Chief Inspector Wexford thought she was dead. Not because of what the anonymous caller said, but because all the evidence pointed that way. Lizzie had no boyfriend, she was not at all precocious, she had a low IQ and was rather slow and timid. Three evenings before, she had gone with some friends on the bus to the cinema in Myringham, but at the end of the film the other two girls had left her to come home alone. They had asked her to come clubbing with them but Lizzie had said her mother would be worried--the friends thought Lizzie herself was worried at the idea--and they left her at the bus stop. It was just before eight-thirty and getting dark. She should have been home in Kingsmarkham by nine-fifteen, but she didn't come home at all. At midnight her mother had phoned the police.

If she had been, well, a different sort of girl, Wexford wouldn't have paid so much attention. If she had been more like her friends. He hesitated about the phrase he used even in his own mind, for he liked to keep to his personal brand of political correctness in his thoughts as well as his speech. Not to be absurd about it, not to use ridiculous expressions like intellectually challenged, but not to be insensitive either and call a girl such as Lizzie Cromwell mentally handicapped or retarded. Besides, she wasn't either of those things, she could read and write, more or less, she had a certain measure of independence and went about on her own. In daylight, at any rate. But she wasn't fit just the same to be left alone after dark on a lonely road. Come to that, what girl was?

So he thought she was dead. Murdered by someone. What he had seen of Colin Crowne he hadn't much liked, but he had no reason to suspect him of killing his stepdaughter. True, some years before he married Debbie Cromwell, Crowne had been convicted of assault on a man outside a pub, and he had another conviction for taking and driving away--in other words, stealing--a car. But what did all that amount to? Not much. It was more likely that someone had stopped and offered Lizzie a lift.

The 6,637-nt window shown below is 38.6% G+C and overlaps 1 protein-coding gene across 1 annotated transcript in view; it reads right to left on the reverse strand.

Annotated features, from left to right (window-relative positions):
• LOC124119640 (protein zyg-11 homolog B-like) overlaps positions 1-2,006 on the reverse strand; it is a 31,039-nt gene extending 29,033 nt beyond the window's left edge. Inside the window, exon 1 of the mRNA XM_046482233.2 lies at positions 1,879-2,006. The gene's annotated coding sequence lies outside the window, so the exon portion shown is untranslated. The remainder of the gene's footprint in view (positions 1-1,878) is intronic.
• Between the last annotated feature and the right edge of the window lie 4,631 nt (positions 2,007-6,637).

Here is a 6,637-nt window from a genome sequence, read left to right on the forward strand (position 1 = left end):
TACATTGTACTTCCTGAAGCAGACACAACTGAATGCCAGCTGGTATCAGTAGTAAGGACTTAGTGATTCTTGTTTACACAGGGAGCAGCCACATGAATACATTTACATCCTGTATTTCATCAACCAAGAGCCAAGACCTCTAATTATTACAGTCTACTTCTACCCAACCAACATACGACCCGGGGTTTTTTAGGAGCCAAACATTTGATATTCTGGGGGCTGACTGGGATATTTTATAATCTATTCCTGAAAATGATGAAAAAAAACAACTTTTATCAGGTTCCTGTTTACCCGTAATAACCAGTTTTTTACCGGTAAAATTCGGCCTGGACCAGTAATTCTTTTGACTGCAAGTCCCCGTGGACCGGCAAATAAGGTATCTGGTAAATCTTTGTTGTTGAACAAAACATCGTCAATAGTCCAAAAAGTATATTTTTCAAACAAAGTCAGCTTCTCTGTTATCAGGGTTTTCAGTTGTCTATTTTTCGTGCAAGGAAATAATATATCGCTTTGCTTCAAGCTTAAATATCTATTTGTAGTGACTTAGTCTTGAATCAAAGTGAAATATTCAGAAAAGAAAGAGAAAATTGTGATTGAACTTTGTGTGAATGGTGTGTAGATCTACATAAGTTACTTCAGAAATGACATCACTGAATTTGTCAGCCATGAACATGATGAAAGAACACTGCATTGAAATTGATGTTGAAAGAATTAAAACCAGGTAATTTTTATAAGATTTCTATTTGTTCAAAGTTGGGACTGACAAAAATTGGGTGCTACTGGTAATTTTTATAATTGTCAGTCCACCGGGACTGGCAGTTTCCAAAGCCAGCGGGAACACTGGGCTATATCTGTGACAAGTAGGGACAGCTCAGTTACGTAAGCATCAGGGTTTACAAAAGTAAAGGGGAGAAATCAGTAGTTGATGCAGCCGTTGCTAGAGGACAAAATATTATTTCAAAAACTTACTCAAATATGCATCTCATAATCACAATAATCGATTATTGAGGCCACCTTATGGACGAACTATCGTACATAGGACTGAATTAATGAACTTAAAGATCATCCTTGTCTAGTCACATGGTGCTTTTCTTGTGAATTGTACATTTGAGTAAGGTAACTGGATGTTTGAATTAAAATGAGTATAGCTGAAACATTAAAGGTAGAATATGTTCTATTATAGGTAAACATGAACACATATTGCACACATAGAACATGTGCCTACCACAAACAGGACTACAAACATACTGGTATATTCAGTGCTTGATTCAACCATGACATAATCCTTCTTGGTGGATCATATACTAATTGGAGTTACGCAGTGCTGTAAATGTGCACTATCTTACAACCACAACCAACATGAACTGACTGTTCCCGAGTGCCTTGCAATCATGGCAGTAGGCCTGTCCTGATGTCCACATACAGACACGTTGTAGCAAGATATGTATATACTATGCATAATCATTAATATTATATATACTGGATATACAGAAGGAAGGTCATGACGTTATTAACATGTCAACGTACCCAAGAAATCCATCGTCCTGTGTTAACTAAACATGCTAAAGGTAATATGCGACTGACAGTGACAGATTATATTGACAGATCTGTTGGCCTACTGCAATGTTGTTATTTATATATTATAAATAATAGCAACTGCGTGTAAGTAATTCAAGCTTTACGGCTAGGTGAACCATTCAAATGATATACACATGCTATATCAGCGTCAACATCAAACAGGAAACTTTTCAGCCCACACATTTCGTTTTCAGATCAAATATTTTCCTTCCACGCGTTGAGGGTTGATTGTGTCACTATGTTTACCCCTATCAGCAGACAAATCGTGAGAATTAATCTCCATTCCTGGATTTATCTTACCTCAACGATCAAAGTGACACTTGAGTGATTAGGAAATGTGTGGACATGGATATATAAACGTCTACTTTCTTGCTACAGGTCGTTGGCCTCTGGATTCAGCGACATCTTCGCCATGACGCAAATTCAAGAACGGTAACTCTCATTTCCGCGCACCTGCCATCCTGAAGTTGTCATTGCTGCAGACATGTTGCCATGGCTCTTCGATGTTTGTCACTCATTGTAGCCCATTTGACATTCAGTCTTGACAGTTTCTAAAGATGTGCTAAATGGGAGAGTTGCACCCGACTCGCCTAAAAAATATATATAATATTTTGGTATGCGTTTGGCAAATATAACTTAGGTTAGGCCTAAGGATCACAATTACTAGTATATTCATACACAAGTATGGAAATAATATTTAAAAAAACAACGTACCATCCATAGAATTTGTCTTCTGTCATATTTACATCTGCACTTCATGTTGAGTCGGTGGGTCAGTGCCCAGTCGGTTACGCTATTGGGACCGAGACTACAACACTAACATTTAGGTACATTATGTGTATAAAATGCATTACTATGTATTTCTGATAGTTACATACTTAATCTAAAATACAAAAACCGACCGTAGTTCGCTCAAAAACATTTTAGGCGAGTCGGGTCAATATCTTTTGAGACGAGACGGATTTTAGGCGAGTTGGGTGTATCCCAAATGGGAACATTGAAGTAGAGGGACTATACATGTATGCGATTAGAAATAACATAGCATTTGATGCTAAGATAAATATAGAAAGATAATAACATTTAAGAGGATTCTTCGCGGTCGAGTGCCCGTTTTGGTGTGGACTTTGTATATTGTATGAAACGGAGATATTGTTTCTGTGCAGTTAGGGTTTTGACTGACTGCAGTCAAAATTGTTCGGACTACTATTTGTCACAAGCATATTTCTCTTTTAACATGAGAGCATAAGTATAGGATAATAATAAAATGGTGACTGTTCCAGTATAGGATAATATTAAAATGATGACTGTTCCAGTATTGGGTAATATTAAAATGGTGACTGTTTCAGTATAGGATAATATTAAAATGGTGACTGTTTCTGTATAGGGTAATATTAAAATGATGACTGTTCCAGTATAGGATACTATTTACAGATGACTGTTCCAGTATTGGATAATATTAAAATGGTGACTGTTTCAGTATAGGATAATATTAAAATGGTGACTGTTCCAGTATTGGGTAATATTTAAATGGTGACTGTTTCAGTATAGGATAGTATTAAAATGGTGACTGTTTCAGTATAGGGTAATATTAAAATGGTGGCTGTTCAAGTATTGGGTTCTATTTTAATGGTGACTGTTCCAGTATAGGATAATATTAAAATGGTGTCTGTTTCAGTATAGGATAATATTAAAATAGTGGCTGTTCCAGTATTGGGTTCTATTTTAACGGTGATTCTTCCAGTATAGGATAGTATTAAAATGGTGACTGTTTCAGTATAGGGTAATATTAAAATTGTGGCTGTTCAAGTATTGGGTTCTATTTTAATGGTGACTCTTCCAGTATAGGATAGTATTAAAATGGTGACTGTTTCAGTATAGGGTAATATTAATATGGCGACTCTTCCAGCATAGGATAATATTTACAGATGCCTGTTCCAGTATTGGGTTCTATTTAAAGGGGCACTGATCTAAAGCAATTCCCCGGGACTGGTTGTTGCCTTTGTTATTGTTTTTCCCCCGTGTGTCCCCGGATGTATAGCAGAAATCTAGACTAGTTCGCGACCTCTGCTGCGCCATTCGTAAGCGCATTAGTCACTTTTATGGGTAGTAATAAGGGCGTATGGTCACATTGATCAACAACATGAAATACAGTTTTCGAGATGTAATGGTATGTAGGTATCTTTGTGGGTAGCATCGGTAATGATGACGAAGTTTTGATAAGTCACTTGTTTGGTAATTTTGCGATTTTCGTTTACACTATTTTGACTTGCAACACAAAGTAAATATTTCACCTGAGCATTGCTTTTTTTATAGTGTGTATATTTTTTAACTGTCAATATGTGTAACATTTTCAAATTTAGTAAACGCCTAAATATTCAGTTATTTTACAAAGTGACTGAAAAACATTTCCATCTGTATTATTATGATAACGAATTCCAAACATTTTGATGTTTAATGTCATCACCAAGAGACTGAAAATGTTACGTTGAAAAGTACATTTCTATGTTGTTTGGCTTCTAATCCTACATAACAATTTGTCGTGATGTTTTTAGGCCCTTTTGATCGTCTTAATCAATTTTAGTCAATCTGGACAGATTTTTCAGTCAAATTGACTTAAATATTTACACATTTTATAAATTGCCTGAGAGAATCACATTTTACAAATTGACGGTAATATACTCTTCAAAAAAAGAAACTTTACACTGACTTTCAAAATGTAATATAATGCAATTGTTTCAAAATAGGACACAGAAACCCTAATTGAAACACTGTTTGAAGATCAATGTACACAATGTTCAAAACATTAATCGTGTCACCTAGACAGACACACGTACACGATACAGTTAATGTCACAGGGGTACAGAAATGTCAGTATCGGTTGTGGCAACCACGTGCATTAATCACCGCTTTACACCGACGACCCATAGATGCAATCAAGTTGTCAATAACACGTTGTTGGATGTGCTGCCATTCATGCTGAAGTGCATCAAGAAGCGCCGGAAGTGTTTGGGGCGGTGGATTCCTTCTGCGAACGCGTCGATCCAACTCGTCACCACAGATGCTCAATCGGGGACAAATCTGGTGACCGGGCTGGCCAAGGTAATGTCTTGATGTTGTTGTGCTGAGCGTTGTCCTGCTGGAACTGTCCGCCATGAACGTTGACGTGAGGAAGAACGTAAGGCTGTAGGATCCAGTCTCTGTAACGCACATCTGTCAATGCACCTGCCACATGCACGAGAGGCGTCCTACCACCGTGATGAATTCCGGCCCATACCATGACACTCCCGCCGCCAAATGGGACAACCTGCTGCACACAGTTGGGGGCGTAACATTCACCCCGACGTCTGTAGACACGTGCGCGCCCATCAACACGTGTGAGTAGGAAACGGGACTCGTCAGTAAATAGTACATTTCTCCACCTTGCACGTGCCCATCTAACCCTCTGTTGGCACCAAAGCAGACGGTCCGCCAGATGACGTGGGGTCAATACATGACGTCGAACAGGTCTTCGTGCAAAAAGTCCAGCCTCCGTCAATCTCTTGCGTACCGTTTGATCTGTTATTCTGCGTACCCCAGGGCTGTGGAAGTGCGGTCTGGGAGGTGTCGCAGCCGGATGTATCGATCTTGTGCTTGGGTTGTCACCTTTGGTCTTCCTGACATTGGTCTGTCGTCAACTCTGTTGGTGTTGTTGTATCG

"Would she accept a lift from a stranger?" Vine had asked Debbie Crowne.

"Sometimes it's hard to make her like understand things," Lizzie's mother had said. "She'll sort of say yes and no and smile--she smiles a lot, she's a happy kid--but you don't know if it's like sunk in. Do you, Col?"

"I've told her never talk to strangers," said Colin Crowne. "I've told her till I'm blue in the face, but what do I get? A smile and a nod and another smile, then she'll just say something else, something loony, like the sun's shining or what's for tea."

"Not loony, Col," said the mother, obviously hurt.

"You know what I mean."

So when she had been gone three nights and it was the morning of the third day, Colin Crowne and the neighbors on either side of the Crownes on the Muriel Campden Estate started searching for Lizzie. Wexford had already talked to her friends and the driver of the bus she should have been on but hadn't been on, and Inspector Burden and Sergeant Vine had talked to dozens of motorists who used that road daily around about that time. When the rain became torrential, which happened at about four in the afternoon, they called off the search for that day, but they were set to begin again at first light. Taking DC Lynn Fancourt with him, Wexford went over to Puck Road for another talk with Colin and Debbie Crowne.